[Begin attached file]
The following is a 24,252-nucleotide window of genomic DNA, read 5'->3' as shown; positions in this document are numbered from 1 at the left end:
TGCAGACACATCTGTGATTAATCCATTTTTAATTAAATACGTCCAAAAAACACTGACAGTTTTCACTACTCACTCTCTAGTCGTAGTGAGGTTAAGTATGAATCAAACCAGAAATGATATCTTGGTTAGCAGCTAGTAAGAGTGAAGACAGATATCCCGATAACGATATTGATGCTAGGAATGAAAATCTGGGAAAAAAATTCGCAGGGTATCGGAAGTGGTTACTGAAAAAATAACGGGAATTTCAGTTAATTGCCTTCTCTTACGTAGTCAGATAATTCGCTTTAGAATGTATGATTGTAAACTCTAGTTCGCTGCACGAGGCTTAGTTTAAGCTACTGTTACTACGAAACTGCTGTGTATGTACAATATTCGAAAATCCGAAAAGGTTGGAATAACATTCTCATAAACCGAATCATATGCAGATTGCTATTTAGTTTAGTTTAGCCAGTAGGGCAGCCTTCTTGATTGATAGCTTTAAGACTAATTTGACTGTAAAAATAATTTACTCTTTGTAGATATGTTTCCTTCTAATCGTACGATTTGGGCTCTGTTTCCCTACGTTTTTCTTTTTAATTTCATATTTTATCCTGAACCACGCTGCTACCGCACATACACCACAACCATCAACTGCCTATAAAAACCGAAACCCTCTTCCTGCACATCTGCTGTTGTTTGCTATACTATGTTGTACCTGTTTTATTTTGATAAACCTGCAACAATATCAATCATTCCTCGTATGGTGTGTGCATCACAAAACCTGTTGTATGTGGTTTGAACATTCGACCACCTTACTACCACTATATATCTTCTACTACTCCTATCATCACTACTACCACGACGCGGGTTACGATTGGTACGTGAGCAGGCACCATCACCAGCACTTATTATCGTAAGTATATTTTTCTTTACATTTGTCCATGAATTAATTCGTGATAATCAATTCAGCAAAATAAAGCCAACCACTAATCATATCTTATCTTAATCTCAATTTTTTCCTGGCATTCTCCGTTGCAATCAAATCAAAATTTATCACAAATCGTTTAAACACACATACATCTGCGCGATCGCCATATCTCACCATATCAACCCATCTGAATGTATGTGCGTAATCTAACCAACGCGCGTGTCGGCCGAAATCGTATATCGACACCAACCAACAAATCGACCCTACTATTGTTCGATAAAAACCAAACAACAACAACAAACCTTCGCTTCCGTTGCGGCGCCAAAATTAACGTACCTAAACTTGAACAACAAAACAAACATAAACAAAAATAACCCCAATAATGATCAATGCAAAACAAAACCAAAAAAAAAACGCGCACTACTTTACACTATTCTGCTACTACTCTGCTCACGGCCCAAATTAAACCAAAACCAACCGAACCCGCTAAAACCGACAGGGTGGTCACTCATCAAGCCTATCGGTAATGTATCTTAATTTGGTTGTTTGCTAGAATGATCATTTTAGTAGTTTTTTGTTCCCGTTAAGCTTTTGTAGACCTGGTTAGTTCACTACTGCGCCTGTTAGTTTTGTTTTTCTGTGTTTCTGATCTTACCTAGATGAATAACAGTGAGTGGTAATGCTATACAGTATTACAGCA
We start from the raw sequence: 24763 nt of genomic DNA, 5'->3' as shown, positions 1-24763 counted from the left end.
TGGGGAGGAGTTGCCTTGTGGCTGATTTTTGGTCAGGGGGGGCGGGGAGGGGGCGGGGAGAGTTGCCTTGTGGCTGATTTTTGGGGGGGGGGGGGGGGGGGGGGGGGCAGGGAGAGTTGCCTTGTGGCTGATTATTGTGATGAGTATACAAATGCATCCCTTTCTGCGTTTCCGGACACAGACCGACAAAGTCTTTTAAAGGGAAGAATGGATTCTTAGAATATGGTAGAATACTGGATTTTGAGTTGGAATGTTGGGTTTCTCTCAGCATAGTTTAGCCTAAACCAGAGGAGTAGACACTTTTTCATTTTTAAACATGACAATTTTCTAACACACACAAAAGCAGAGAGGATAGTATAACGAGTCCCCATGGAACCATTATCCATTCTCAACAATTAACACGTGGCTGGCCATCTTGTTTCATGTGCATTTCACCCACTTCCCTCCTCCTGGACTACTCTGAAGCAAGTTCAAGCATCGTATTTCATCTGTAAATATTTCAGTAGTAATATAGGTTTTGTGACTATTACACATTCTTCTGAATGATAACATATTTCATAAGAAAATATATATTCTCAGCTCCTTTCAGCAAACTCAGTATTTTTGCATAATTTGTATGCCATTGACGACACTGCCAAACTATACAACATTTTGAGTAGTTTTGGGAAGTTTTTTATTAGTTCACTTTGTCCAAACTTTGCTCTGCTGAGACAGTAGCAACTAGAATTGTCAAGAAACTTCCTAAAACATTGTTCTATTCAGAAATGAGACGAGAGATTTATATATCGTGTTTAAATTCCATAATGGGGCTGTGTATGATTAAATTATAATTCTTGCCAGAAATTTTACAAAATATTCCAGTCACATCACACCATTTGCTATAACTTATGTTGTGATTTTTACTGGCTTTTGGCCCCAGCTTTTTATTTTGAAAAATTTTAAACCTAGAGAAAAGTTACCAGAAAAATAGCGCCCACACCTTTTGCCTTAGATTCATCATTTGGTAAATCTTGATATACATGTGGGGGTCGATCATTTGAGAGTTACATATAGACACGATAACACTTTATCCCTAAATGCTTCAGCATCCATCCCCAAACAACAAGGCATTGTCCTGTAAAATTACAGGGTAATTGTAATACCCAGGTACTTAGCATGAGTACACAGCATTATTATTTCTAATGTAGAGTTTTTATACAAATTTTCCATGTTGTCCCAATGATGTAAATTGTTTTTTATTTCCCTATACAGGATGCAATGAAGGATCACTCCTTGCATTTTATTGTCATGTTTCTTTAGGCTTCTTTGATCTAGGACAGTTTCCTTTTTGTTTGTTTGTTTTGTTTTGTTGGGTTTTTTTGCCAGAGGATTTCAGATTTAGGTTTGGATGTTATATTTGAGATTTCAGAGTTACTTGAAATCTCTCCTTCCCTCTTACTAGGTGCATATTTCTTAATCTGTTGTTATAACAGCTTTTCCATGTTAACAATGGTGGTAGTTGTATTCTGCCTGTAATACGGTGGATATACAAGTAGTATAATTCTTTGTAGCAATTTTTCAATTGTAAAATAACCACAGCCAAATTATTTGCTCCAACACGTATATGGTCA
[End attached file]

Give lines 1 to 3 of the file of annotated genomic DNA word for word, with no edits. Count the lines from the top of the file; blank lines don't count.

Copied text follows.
The following is a 24,252-nucleotide window of genomic DNA, read 5'->3' as shown; positions in this document are numbered from 1 at the left end:
TGCAGACACATCTGTGATTAATCCATTTTTAATTAAATACGTCCAAAAAACACTGACAGTTTTCACTACTCACTCTCTAGTCGTAGTGAGGTTAAGTATGAATCAAACCAGAAATGATATCTTGGTTAGCAGCTAGTAAGAGTGAAGACAGATATCCCGATAACGATATTGATGCTAGGAATGAAAATCTGGGAAAAAAATTCGCAGGGTATCGGAAGTGGTTACTGAAAAAATAACGGGAATTTCAGTTAATTGCCTTCTCTTACGTAGTCAGATAATTCGCTTTAGAATGTATGATTGTAAACTCTAGTTCGCTGCACGAGGCTTAGTTTAAGCTACTGTTACTACGAAACTGCTGTGTATGTACAATATTCGAAAATCCGAAAAGGTTGGAATAACATTCTCATAAACCGAATCATATGCAGATTGCTATTTAGTTTAGTTTAGCCAGTAGGGCAGCCTTCTTGATTGATAGCTTTAAGACTAATTTGACTGTAAAAATAATTTACTCTTTGTAGATATGTTTCCTTCTAATCGTACGATTTGGGCTCTGTTTCCCTACGTTTTTCTTTTTAATTTCATATTTTATCCTGAACCACGCTGCTACCGCACATACACCACAACCATCAACTGCCTATAAAAACCGAAACCCTCTTCCTGCACATCTGCTGTTGTTTGCTATACTATGTTGTACCTGTTTTATTTTGATAAACCTGCAACAATATCAATCATTCCTCGTATGGTGTGTGCATCACAAAACCTGTTGTATGTGGTTTGAACATTCGACCACCTTACTACCACTATATATCTTCTACTACTCCTATCATCACTACTACCACGACGCGGGTTACGATTGGTACGTGAGCAGGCACCATCACCAGCACTTATTATCGTAAGTATATTTTTCTTTACATTTGTCCATGAATTAATTCGTGATAATCAATTCAGCAAAATAAAGCCAACCACTAATCATATCTTATCTTAATCTCAATTTTTTCCTGGCATTCTCCGTTGCAATCAAATCAAAATTTATCACAAATCGTTTAAACACACATACATCTGCGCGATCGCCATATCTCACCATATCAACCCATCTGAATGTATGTGCGTAATCTAACCAACGCGCGTGTCGGCCGAAATCGTATATCGACACCAACCAACAAATCGACCCTACTATTGTTCGATAAAAACCAAACAACAACAACAAACCTTCGCTTCCGTTGCGGCGCCAAAATTAACGTACCTAAACTTGAACAACAAAACAAACATAAACAAAAATAACCCCAATAATGATCAATGCAAAACAAAACCAAAAAAAAAACGCGCACTACTTTACACTATTCTGCTACTACTCTGCTCACGGCCCAAATTAAACCAAAACCAACCGAACCCGCTAAAACCGACAGGGTGGTCACTCATCAAGCCTATCGGTAATGTATCTTAATTTGGTTGTTTGCTAGAATGATCATTTTAGTAGTTTTTTGTTCCCGTTAAGCTTTTGTAGACCTGGTTAGTTCACTACTGCGCCTGTTAGTTTTGTTTTTCTGTGTTTCTGATCTTACCTAGATGAATAACAGTGAGTGGTAATGCTATACAGTATTACAGCA
We start from the raw sequence: 24763 nt of genomic DNA, 5'->3' as shown, positions 1-24763 counted from the left end.